ColumnsSunday’s Word

My soul is thirsting for you

June 19, 2016


Zech 12:10-11; 13:1

The Spirit poured out

Ps 63:2-9

My soul is thirsting for you

Gal 3:26-29

You are all baptized into Christ

Lk 9:18-24

You are the Christ of God 061916.cfm


hedge mazeThe last chapters of Zechariah were written after the exile. Israel had returned to the land, but it was becoming quite clear that they would not be reviving the kingship of the David house, since their imperial overlords were quite clear about remaining in control. The later writings turned toward the distant and ideal future, when God would finally make good on his promises to Israel.

In those days, it says, God will pour out on the David house and the city of Jerusalem, as from a fountain, a spirit of grace and petition. That is the main message. It looks to the time of Israel’s vindication. It suggests that the kingship will be restored. Whether the writer intended it or not, surely the passage came to be understood as referring to the coming Messiah, who would restore the kingship to Israel. This would not be a reference to Jesus of Nazareth, but rather to the role of Messiah, which the New Testament says that Jesus filled.

Along with this, the passage says they shall look on the one they have pierced, and there will be great mourning. Adding to the mystery, the text adds: “On that day the mourning in Jerusalem shall be as great as the mourning of Hadadrimmon in the plain of Megiddo.” King Josiah, the last good king, famously died on the battlefield of Megiddo, trying to prevent the Pharaoh Necho from joining the Assyrians in their struggle against upstart Babylon. His death was the beginning of the long slide that led to the Babylonian exile.

Megiddo is the great plain south of Gali­lee, famous for its battles. Its title, “field of Megiddo” is Har-Megiddon in Hebrew, the symbolic battlefield for the apocalyptic “Armageddon.” Like Zechariah, Revela­tion looks to the great reckoning in the final days.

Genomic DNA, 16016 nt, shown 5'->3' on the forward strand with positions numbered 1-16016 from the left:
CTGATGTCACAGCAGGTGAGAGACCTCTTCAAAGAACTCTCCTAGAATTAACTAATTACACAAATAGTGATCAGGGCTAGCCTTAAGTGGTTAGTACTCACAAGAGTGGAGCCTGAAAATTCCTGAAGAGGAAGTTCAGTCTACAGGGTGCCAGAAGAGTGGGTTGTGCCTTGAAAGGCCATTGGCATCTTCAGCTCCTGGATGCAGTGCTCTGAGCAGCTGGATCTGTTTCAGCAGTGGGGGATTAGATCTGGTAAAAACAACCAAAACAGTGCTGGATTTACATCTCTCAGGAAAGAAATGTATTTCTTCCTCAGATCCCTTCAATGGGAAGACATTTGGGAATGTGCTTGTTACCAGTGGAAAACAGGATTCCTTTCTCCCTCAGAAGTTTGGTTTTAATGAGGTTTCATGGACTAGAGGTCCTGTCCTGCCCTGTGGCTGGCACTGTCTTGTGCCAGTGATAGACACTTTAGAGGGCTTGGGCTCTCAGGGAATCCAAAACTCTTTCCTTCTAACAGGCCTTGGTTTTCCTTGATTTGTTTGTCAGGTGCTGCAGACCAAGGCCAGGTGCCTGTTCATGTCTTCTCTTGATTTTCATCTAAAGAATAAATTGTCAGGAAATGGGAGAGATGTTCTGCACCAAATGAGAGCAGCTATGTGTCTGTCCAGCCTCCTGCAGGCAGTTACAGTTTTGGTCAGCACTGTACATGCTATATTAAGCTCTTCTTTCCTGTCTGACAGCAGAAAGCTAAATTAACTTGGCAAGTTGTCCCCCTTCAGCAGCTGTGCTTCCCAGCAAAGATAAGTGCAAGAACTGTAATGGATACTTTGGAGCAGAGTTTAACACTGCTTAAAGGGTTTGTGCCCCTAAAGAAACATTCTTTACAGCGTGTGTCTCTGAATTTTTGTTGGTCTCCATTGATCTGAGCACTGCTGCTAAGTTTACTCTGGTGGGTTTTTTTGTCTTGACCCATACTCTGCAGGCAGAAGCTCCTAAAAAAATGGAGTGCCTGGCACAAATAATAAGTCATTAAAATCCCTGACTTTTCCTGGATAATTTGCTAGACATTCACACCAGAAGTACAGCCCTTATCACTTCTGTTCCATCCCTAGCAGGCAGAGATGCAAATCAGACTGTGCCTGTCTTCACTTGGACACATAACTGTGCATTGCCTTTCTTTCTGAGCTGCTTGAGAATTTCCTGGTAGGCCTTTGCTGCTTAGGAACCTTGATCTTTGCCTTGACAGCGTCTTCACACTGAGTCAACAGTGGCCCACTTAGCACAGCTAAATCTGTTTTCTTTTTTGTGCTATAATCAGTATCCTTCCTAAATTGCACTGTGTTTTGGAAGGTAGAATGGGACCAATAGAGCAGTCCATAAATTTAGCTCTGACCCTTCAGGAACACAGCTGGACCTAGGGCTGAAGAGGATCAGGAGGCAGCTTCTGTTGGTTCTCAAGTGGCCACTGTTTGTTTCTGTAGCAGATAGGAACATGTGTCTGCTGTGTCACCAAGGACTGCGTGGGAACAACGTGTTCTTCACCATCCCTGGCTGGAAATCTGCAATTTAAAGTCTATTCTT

A more famous use of this passage is John 19:37, a scriptural gloss on John’s account of the pierced side of Jesus on the cross. John sees Jesus as fulfilling the role sketched out in the prophetic passage.

But who is this Hadad-rimmon? The name combines two Syrian gods. They were apparently equated, and in turn were seen as equivalent of the agricultural god Tammuz, known for dying and returning to life. The elaborate mourning of Tammuz was an annual ritual occurring on the summer solstice, the start of summer heat and killing drought. It is perhaps a coincidence that the solstice occurs on June 20, 2016—that is, tomorrow. The death of the enigmatic “pierced one” is said to bring about mourning so severe it rivals the excesses of the pagan ritual. Altogether, Zechariah’s imagery offers an important, if mysterious, prefiguring of the Messiah.

The liturgy picks up the fountain imagery in the psalm and the reading from Galatians. Paul talks about the Christian as baptized into Christ. The passage contains the well-known verse, Galatians 3:28, “There is neither Jew nor Greek, there is neither slave nor free person, there is not male and female; for you are all one in Christ Jesus.” Paul strongly opposes the Christian “Judaizers” who follow him around, insisting that Christians are first of all Jews, and should be circumcised. The specter of circumcision is behind his statement of radical egalitarianism. In his list of “neithers,” circumcision applies to the first item in each pair—Jews, males, and slavery (see Galatians 5:1-2).

There is so much to say about the passage from Luke, but it won’t be today. Suffice to notice that Luke adds the word “daily” to the call to take up one’s cross. Clearly he is thinking of it as a form of Christian lifestyle and devotion, bringing into Christian orbit the apocalyptic promises of Zechariah.

For reflection: Why present the Spirit as a fountain?

Father Beck is professor emeritus of religious studies at Loras College, Dubuque.